This is not to say that causal loops do not present any problems. First of all, even if it is logically possible, it doesn’t seem very likely that things like gold rings or time machine instructions could exist without a cause. Second, there is a problem regarding changes that occur over the lifetime of any object that forms a causal loop. We will address this problem in the final section of the article. Before doing so, however, let’s consider a third common argument against backwards time travel, one that is much simpler than the above two.
Where Are the Time Travelers?
If time travel to the past is possible, then it will probably be discovered some day. But then time travelers should be visiting us. So where are they? And where were all the time tourists at major historical events, such as the Crucifixion or Columbus’ arrival in America?
Like the above arguments, this one is also inconclusive. Perhaps it is possible that one can travel back in time, but not to any time prior to the construction of the time machine one is using. Some candidates for time machines, such as wormholes (hypothetical shortcuts through spacetime), imply exactly this. Or it could be that it takes great amounts of energy to travel back in time, and that the further back one wishes to go, the more energy is required. Or perhaps such time travel is in principle physically possible, but never becomes feasible, due to insurmountable technical problems. Somewhat less convincing is the possibility that visitors from the future are among us but simply choose not to reveal themselves. (Some have even suggested that UFO’s could be such visitors!) Whatever one thinks of these explanations, it must be admitted that the absence of time travelers does not by itself prove the impossibility of time travel.
But Is Backwards Time Travel Actually Possible?
As we have seen, the kind of time travel where travelers merely play out their role in history is at least logically possible. There are ways to make any story involving such travel internally consistent. That, of course, does not mean that it is actually possible, i.e., that the laws of nature allow it. And there are good reasons to doubt its possibility. Problems arise with both the grandfather-type paradoxes and with causal loops. For although neither logically rules out time travel to the past, both require very unusual scenarios in order to remain non-paradoxical. And the real question is whether we have any reason for believing that such unusual scenarios can ever come about.
Consider the causal loop involving the gold ring once again. At the time that the ring is given to the child, it is in some definite state. Call it state x. It then takes some time (many years in the original example) before the ring is taken to the past and given to the child. During this elapsed time, the ring undergoes certain changes. In other words, it ages. It may get slightly scratched, and so on. How, then, can it be back in state x when it is given to the child? Remember that there is only one state that the ring can be in at the time it is given to the child, for that is a unique event. If the ring were the slightest bit different – if even one electron in the ring were out of place – it would be a case of changing the past (I’m ignoring complications arising from the Uncertainty Principle here, but I don’t believe that introducing them would help anyway). Just by touching the ring, one rubs off some of its atoms. These atoms would then have to somehow end up back in the ring before it is taken back in time.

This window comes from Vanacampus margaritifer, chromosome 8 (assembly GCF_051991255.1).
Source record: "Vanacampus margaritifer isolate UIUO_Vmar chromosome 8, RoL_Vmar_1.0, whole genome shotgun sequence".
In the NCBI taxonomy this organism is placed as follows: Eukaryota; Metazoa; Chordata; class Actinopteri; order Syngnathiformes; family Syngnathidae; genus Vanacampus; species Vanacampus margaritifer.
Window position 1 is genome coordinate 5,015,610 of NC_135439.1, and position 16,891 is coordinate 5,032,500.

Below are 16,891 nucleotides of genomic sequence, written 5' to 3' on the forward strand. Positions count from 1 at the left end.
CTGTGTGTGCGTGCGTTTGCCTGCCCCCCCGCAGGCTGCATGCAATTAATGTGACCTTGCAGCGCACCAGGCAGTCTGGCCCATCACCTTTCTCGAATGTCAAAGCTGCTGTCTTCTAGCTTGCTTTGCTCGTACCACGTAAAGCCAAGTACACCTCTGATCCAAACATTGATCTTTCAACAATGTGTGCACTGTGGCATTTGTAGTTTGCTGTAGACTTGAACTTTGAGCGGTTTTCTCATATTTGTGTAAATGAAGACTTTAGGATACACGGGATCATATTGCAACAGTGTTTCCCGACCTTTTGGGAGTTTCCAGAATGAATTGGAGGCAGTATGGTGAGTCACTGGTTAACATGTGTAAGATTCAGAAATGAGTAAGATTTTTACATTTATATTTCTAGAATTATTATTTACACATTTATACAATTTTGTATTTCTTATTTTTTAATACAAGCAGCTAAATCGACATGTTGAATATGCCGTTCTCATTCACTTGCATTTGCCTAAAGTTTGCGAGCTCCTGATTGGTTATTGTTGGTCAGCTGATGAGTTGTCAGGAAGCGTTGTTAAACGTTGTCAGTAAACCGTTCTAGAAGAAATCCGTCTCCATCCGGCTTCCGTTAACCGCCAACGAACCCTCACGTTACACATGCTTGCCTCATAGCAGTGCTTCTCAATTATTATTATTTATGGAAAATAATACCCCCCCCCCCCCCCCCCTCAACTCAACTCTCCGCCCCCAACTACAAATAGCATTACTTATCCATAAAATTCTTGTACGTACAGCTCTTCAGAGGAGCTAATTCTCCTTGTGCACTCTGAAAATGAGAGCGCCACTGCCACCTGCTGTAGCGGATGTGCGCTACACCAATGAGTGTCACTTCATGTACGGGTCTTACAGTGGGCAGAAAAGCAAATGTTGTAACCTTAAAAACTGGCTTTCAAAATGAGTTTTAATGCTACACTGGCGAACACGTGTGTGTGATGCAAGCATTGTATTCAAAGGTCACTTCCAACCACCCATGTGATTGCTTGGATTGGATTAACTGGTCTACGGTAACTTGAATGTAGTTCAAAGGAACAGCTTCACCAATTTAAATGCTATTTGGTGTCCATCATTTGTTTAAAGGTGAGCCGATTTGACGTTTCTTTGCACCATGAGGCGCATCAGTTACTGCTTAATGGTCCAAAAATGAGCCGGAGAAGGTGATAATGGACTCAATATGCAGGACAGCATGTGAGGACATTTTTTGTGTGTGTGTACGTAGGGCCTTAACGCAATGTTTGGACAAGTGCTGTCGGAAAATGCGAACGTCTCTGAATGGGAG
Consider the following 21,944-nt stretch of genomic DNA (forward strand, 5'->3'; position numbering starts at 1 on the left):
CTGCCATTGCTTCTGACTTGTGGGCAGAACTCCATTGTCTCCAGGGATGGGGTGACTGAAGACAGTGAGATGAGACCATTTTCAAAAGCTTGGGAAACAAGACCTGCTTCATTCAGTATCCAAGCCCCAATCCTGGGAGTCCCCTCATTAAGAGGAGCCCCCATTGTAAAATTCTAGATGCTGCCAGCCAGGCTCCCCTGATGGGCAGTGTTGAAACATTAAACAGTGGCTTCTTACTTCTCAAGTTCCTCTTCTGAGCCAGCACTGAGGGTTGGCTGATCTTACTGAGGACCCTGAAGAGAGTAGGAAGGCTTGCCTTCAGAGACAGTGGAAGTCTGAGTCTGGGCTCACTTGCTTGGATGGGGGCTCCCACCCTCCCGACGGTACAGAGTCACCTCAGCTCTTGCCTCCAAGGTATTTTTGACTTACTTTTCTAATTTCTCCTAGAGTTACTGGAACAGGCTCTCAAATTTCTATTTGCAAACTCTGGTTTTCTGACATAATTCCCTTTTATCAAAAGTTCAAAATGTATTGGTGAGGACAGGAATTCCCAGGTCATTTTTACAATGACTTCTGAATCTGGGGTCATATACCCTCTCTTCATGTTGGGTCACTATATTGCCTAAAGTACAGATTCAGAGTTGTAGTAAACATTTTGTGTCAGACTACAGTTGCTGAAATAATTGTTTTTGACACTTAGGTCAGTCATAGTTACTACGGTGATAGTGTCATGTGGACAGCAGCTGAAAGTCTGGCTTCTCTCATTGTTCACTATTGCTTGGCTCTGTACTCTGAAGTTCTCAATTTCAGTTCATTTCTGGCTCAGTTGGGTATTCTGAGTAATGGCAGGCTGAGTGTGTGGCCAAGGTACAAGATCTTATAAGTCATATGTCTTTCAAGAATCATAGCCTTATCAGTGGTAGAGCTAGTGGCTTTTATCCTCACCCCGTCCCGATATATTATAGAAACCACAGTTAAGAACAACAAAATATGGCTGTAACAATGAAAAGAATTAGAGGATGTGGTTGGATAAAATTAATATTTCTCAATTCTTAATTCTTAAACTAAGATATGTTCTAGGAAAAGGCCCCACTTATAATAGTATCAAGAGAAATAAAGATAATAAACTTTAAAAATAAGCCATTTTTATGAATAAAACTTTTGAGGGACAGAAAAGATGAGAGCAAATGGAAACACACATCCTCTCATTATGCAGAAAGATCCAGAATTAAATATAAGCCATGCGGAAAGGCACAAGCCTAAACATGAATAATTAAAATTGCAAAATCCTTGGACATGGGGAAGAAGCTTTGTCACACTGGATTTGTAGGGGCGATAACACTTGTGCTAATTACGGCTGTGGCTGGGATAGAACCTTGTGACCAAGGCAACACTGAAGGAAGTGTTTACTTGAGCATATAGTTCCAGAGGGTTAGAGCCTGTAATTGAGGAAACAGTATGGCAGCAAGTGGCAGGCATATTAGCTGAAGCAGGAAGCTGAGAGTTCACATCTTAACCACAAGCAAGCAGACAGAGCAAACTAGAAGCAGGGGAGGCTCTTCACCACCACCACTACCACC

Strictly speaking, it is not impossible for the ring to be in exactly the same state after many years. But it is so unlikely as to be virtually impossible. Add to this our suspicions regarding rings (or perhaps even worse, time machine instructions) existing uncaused, and causal loops seem to be all but ruled out. But if time travel to the past is possible, what’s to prevent someone from bringing about this sort of situation? In other words, it seems a time traveler could succeed in giving a ring to his former self, and that his former self could then keep it until he travels back in time.
A similar problem occurs when we try to avoid grandfather-type paradoxes where human beings are involved. Let’s return to the example of the time traveler attempting to prevent the Kennedy assassination. Suppose he realizes that he has failed in his attempt. All he needs to do at this point is study the situation, find out why he failed, and go back in time again to try once more. But in order to be merely playing his role in history, he would have to fail again! No matter how many times he did this, he would have to fail. If he was sufficiently persistent, he might keep going back to that particular time and place, so that there would be hundreds of him around (each of a slightly different age), a whole army of the same individual trying to prevent the assassination. Why wouldn't he be able to achieve his goal? (Furthermore, there is the strange fact that on his first attempt, he should already have seen all his other selves around, which would certainly have affected his original plans.)